Wood-bodied car- what wood would you use?

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stuckinthemud

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It’s Friday evening and getting late, idle thoughts time. I thought I’d read up a bit on the “tulipwood” Hispano-Suiza and was surprised to find it was 1/8” mahogany strips riveted to stringers (https://silodrome.com/hispano-suiza-h6c-tulipwood-torpedo/ ) I wondered, if one were to build a “special “ , maybe based on a Morris 8 (or something) what wood would do the job nowadays (post CITES and all that) Preferably using a UK native species, just to be awkward 😀
 
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Ash surely? That is what Morgan still use for theirs.

You may want to use different species for different parts. Cart wheels are traditionally made from 3. Elm for the hub as it is durable and resistant to splitting. Oak spokes for strength, and an ash rim for springiness.
 
More a question about the bodywork really
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If it is only decorative, it doesn't matter what you use. I quite like the idea of an inside out car with burr walnut and leather on the outside and a metal interior
 
If it is only decorative, it doesn't matter what you use. I quite like the idea of an inside out car with burr walnut and leather on the outside and a metal interior
 
Cedar strip would be good, but not very strong Doug fur would be better.

There was a jeep kit car built from 18mm ply irrc.
 
Cedar strip would be good, but not very strong Doug fur would be better.

There was a jeep kit car built from 18mm ply irrc.
The Hustler?
Cedar strip would be good, but not very strong Doug fur would be better.

There was a jeep kit car built from 18mm ply irrc.
Saw the Hustler about car shows but there was a Jeep thing made near Liverpool from mdf can’t remember name at the moment and
 
So I spent some time searching on line, some arguments over whether all those rivets are copper or aluminium, the gorgeous wheel covers are a much later addition (mahogany riveted to aluminium base apparently); the coppering of the underside is later too. The “skin” is mahogany over “something else” over 1/2” ribs. Everyone compares it to boat building, forgetting the builder was an aircraft manufacturer. I suspect the “something else” might be an aircraft timber like Sitka spruce??? Total weight of bodywork including wooden cover over the rear seating compartment, ribs, skin, timber bulkheads and 1500 rivets was 160lb! I imagine the layers of skin were bonded with some kind of cascamite equivalent- the company destroyed all their records to prevent the Germans acquiring them in WWII -including details of how the car body was put together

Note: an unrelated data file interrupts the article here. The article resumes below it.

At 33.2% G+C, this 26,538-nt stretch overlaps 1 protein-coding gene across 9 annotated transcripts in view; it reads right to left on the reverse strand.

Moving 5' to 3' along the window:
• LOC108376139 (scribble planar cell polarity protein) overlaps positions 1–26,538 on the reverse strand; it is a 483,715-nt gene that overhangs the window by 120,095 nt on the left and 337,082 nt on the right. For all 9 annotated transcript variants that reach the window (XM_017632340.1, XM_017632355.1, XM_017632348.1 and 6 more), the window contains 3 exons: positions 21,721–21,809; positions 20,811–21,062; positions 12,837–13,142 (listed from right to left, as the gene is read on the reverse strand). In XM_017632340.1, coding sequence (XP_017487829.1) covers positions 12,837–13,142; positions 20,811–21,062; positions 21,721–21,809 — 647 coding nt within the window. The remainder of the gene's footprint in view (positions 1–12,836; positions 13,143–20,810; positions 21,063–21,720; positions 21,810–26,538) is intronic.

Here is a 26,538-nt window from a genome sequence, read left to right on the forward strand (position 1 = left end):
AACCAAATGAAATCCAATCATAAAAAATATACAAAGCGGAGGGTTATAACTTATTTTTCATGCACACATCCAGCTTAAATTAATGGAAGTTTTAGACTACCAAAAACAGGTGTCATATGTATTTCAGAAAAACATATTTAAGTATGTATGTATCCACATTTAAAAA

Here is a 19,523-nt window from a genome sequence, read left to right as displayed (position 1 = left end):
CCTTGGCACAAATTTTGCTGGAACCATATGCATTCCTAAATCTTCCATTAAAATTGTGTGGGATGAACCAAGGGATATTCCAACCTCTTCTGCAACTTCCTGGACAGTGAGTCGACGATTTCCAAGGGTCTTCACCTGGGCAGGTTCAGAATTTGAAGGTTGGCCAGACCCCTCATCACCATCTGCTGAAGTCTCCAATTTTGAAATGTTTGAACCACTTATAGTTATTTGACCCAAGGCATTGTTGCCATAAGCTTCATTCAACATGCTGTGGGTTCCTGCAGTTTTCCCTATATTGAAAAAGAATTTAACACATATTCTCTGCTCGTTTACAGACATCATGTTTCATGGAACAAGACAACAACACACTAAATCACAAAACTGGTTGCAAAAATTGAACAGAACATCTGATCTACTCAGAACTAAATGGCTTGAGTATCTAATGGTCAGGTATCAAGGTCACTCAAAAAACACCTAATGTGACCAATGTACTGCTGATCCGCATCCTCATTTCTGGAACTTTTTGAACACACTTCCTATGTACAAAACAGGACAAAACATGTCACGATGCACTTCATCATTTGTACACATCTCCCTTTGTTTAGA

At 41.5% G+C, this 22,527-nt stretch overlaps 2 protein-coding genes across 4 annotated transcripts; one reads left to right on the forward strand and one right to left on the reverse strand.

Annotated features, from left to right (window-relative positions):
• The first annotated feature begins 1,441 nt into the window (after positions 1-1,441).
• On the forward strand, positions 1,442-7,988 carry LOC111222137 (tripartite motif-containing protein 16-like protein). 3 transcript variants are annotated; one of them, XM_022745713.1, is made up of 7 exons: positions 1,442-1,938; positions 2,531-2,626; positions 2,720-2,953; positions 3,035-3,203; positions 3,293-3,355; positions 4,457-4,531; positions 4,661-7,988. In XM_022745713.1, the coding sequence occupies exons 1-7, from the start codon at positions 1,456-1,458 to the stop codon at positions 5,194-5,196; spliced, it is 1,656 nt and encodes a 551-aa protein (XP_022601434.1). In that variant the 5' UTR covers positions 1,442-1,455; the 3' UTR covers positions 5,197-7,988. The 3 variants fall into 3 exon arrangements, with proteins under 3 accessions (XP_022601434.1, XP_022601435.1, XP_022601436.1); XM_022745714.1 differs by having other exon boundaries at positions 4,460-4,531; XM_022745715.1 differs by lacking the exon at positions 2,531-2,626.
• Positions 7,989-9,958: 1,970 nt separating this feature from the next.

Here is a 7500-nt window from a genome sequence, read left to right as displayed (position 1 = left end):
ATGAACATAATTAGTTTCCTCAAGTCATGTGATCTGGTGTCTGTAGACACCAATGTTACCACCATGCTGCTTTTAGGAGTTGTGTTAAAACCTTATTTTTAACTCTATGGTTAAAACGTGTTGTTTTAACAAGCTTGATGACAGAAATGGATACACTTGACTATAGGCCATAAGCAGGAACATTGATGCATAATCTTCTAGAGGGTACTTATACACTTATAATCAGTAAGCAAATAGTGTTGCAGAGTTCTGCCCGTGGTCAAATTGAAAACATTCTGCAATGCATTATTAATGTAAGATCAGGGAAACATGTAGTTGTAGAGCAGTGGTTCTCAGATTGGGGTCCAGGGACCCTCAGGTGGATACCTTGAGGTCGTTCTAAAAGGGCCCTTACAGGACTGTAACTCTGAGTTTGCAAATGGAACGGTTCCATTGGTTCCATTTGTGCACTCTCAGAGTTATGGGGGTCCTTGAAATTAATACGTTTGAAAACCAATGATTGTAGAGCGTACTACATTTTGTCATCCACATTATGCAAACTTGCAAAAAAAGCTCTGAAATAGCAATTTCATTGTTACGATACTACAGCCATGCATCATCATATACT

I would use mahogany or similar but triple layered and epoxy bonded with epoxy resin inside and outside.
 
Going down a rabbit hole, Nieuport-Astra were using multi-layered laminations set at 90 degrees to build record breaking racers. The curves on that fuselage are amazing,
 
It’s Friday evening and getting late, idle thoughts time. I thought I’d read up a bit on the “tulipwood” Hispano-Suiza and was surprised to find it was 1/8” mahogany strips riveted to stringers (https://silodrome.com/hispano-suiza-h6c-tulipwood-torpedo/ ) I wondered, if one were to build a “special “ , maybe based on a Morris 8 (or something) what wood would do the job nowadays (post CITES and all that) Preferably using a UK native species, just to be awkward 😀
Not in the same league as luxury kit cars but in the mid-eighties there was a project called Africar. The idea was to provide a low tech vehicle that could be mass produced in developing countries, it was basically a plywood box with the drive provided by a Citroen GS engine and powertrain. The GS engine was an air-cooled boxer twin and like most Citroens the car had FWD.
Despite considerable interest the project failed for lack of money.
 
Two wooden wonders stand out:
  • WW2 Mosquito aircraft - notable for its largely wooden airframe and skin. This was not a WW1 like biplane with a top speed of 100mph, but a 400mph high performance twin engine plane with a range of 1500 miles and a 1800kg bomb load
  • Marcos Cars manufactured high performance sports cars in the 1960s. Plywood chassis, albeit finished with a glass fibre body. Big in motorsport at the time. Later replaced plywood with steel chassis (sadly??)
 
Marcos was one of my favourite manufacturers, Frank Costin is probably my favourite engineer, perhaps even more than Colin Chapman. I even owned a late incarnation Mini Marcos for a year or three. 1275 powered it was both fast and quirky - I loved it.
 
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Yes, I remember the Marcos variations, the 1800 coupe went very quickly considering the occupants were sitting on a sheet of plywood. Almost bought one but chickened out when I saw how many extra holes had been drilled for the seat runners as the previous owner had tried to get it 'just right'. Not wood, but the mostly forgotten Rochdale Olympic predated the Mk 1 Lotus Elite and Elan as cars with fibreglass stressed components. I knew a Rochdale Olympic owner, one long and very uncomfortable trip with him was enough. Let's not forget that the Morris Minor/1000 travellers used wood as a structural component for the 'box' at the back - it wasn't just decorative.
 
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